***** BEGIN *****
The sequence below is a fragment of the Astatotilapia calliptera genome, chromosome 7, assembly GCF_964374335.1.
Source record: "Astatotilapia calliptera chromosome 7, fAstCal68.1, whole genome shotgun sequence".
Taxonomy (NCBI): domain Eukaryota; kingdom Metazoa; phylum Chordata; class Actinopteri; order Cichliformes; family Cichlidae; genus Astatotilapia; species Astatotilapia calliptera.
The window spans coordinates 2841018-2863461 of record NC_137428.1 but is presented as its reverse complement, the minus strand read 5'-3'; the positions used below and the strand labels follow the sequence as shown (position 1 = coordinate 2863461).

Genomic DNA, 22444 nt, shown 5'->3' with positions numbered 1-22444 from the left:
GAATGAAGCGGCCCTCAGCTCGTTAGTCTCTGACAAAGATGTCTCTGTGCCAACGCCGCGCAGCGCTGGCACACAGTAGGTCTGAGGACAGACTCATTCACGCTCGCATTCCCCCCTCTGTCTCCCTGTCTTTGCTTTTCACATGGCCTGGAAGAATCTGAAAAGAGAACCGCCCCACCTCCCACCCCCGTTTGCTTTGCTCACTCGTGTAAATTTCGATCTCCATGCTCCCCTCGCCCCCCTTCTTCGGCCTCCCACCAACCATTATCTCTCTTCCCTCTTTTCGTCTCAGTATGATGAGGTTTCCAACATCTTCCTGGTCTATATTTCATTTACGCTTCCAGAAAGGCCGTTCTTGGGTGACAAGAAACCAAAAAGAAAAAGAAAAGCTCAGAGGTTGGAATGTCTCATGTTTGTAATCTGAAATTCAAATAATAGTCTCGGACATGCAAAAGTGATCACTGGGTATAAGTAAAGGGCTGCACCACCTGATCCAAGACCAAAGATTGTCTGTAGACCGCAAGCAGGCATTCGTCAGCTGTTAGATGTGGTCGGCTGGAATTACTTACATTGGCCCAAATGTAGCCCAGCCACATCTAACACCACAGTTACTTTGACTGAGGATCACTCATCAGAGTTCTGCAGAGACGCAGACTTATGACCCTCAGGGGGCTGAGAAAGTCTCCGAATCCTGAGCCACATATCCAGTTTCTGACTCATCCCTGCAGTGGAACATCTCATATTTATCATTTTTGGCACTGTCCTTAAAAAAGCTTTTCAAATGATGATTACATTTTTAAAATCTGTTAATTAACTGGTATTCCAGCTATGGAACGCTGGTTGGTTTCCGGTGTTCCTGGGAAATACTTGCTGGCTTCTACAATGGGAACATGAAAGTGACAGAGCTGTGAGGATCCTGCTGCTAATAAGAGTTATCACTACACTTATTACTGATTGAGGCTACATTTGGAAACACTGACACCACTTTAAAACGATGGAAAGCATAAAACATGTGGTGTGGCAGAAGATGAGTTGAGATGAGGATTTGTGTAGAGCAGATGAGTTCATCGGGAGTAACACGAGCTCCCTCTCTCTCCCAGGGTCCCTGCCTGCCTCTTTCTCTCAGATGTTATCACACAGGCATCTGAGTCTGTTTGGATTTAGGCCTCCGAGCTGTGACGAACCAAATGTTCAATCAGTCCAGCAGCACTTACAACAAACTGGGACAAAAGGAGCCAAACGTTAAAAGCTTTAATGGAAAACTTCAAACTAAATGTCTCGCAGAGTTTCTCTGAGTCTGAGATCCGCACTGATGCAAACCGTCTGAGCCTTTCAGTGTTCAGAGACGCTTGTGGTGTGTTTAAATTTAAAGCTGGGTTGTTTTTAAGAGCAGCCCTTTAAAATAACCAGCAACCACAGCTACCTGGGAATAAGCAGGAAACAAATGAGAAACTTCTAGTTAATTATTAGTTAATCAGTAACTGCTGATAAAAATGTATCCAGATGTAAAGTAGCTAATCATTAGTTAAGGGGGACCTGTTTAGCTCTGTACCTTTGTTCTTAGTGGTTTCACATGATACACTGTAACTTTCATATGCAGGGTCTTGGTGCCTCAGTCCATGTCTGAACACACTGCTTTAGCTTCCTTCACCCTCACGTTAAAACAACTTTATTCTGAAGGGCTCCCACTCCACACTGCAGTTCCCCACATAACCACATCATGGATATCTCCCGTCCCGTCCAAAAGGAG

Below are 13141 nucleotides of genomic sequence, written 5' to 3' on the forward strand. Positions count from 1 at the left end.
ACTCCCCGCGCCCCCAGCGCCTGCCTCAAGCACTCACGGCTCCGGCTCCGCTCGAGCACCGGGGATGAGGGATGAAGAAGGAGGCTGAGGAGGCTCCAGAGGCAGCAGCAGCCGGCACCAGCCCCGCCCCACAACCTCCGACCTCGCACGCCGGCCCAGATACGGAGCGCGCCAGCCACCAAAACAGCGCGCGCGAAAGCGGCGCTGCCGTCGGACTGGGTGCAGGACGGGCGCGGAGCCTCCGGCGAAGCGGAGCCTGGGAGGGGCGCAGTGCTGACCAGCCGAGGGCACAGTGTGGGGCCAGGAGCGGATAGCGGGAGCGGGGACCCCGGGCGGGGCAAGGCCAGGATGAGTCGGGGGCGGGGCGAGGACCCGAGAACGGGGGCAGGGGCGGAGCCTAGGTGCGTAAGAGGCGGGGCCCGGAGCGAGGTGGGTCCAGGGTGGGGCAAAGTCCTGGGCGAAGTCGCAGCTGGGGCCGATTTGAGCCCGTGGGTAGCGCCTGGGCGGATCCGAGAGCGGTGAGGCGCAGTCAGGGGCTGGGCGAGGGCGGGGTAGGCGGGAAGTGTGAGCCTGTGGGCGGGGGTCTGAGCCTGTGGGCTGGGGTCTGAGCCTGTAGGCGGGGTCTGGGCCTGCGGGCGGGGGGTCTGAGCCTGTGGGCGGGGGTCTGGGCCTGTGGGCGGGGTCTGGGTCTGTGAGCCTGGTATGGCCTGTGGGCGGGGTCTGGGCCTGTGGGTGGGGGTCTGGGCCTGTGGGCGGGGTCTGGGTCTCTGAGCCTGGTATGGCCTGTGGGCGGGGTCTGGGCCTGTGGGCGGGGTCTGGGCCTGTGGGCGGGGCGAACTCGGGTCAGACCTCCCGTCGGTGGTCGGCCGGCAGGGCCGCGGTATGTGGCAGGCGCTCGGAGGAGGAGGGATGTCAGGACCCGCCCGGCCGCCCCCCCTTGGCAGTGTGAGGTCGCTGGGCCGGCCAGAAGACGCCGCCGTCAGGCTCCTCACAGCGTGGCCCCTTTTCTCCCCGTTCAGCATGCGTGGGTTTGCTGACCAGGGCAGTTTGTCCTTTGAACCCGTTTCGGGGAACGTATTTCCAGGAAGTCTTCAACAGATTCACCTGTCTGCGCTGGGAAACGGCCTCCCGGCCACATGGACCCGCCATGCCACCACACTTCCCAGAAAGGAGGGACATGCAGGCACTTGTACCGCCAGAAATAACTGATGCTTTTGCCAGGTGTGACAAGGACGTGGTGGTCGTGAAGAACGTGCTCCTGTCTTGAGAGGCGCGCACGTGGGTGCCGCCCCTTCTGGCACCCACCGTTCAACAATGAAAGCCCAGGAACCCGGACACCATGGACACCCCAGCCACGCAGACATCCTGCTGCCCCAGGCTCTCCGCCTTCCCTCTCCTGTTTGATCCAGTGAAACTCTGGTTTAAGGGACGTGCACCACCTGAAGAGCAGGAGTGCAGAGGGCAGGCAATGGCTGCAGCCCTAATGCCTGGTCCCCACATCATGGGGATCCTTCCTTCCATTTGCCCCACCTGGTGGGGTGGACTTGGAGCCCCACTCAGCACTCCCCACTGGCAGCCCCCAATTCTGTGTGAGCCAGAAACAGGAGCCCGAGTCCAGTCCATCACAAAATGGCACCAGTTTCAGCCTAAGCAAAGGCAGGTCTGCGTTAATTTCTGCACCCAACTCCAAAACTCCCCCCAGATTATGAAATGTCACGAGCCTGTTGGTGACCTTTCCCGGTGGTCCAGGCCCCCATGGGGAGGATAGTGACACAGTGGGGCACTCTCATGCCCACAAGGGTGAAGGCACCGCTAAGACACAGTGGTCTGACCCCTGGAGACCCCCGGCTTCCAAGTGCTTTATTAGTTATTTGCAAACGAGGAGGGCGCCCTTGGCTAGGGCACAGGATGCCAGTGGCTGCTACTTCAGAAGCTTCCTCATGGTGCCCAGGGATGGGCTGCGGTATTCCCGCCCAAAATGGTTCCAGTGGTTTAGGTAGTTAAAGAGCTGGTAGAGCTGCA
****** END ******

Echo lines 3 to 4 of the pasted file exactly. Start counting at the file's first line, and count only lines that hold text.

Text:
Taxonomy (NCBI): domain Eukaryota; kingdom Metazoa; phylum Chordata; class Actinopteri; order Cichliformes; family Cichlidae; genus Astatotilapia; species Astatotilapia calliptera.
The window spans coordinates 2841018-2863461 of record NC_137428.1 but is presented as its reverse complement, the minus strand read 5'-3'; the positions used below and the strand labels follow the sequence as shown (position 1 = coordinate 2863461).